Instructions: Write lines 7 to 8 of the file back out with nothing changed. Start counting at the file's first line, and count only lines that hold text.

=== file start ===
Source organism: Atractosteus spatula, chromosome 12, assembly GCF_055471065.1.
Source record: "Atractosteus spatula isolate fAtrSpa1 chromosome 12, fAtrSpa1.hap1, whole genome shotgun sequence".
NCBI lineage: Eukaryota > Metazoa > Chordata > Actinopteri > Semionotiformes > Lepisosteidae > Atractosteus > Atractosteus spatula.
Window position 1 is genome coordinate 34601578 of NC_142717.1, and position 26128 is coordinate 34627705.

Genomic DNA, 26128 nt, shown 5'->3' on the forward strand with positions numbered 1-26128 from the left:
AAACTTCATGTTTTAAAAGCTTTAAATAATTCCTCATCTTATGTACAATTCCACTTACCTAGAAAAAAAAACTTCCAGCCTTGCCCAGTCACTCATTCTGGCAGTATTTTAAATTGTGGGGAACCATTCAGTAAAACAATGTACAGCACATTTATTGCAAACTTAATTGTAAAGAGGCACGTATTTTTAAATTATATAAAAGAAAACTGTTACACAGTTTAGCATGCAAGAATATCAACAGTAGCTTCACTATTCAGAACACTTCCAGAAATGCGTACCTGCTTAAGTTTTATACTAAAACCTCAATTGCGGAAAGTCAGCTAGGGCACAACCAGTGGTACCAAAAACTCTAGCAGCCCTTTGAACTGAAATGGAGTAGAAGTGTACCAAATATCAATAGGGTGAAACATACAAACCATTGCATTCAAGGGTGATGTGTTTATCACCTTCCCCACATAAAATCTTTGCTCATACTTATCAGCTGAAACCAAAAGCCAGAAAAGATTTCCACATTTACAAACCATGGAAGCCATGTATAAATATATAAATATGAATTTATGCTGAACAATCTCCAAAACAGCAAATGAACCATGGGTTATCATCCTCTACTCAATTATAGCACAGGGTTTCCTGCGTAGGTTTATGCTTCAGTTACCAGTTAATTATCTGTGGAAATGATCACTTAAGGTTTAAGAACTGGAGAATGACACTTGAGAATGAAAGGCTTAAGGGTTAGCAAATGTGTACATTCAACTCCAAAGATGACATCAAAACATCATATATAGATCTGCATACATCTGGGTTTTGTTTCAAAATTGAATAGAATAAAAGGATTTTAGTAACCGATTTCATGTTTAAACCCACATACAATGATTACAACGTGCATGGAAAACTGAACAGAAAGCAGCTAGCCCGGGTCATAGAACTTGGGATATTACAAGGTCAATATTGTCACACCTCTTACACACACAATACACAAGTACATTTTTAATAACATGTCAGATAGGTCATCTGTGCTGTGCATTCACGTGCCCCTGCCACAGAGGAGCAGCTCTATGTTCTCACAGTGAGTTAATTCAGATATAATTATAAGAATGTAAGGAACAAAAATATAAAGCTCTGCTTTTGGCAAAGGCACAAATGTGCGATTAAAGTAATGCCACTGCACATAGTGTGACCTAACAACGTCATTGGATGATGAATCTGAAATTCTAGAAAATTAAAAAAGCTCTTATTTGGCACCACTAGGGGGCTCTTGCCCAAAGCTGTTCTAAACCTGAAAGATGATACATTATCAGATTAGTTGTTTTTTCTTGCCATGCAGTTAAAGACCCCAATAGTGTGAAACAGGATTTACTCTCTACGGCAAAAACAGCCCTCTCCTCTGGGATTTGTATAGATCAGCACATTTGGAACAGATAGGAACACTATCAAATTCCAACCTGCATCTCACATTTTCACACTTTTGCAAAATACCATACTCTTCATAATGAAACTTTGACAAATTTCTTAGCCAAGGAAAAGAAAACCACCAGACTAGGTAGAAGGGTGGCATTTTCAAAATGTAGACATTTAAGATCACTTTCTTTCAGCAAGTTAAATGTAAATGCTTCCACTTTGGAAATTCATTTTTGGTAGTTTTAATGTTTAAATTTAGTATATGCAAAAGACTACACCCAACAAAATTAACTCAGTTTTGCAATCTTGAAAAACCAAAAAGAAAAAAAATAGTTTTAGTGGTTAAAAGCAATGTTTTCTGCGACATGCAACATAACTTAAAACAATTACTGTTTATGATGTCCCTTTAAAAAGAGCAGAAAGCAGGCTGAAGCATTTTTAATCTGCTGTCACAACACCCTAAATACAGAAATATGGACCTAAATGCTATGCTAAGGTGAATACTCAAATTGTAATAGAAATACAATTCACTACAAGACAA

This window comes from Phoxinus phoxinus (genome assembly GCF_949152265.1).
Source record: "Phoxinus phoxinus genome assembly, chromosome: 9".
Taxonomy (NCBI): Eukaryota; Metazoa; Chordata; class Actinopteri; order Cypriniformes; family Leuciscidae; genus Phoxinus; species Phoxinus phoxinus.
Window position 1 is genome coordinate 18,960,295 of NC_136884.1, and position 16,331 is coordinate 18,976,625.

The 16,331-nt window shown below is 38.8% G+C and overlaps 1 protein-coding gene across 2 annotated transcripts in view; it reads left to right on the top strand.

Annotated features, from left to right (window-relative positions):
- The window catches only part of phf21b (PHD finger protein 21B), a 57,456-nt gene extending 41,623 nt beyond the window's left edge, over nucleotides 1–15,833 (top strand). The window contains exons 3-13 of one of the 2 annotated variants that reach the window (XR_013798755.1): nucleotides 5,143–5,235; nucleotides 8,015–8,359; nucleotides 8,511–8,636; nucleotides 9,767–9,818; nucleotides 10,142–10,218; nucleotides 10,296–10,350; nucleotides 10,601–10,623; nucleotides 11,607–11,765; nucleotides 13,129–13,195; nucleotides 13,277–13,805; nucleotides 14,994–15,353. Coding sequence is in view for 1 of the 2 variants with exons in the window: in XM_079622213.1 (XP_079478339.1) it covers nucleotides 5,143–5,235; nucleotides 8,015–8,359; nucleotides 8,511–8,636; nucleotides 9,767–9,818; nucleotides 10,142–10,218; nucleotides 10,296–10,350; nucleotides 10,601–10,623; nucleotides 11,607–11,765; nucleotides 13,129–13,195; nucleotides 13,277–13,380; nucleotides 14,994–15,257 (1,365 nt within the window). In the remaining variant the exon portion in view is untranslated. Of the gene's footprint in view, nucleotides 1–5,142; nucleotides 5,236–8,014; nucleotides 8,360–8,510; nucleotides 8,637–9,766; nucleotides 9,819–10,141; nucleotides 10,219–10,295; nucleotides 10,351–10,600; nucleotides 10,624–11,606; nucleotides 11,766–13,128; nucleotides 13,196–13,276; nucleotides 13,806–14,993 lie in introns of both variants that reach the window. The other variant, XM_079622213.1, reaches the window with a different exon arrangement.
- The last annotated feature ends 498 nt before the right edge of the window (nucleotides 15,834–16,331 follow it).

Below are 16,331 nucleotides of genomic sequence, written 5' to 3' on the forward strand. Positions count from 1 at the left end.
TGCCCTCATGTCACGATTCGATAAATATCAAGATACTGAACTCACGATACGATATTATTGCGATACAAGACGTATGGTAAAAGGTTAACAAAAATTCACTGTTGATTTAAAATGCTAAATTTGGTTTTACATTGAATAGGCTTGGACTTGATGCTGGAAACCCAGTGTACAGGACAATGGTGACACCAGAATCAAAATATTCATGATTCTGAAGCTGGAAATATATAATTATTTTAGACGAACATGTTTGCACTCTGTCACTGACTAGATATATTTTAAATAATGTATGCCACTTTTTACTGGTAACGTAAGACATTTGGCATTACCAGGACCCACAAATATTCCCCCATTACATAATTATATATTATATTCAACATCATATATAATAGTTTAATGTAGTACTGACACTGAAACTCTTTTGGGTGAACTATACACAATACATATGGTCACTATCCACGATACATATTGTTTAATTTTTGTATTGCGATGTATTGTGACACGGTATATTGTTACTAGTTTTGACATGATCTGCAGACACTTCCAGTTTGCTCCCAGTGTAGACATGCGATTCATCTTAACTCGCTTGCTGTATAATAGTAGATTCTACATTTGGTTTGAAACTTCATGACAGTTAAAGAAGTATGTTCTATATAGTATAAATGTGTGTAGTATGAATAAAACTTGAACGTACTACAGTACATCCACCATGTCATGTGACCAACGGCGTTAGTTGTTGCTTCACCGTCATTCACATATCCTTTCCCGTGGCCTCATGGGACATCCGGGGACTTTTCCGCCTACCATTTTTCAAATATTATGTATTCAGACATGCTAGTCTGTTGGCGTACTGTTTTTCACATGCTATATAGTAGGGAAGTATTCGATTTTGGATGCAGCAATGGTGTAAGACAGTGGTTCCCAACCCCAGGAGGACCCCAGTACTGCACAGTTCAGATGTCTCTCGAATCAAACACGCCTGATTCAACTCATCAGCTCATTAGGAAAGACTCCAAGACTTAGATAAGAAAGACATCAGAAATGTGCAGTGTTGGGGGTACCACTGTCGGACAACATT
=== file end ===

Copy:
This window comes from Phoxinus phoxinus (genome assembly GCF_949152265.1).
Source record: "Phoxinus phoxinus genome assembly, chromosome: 9".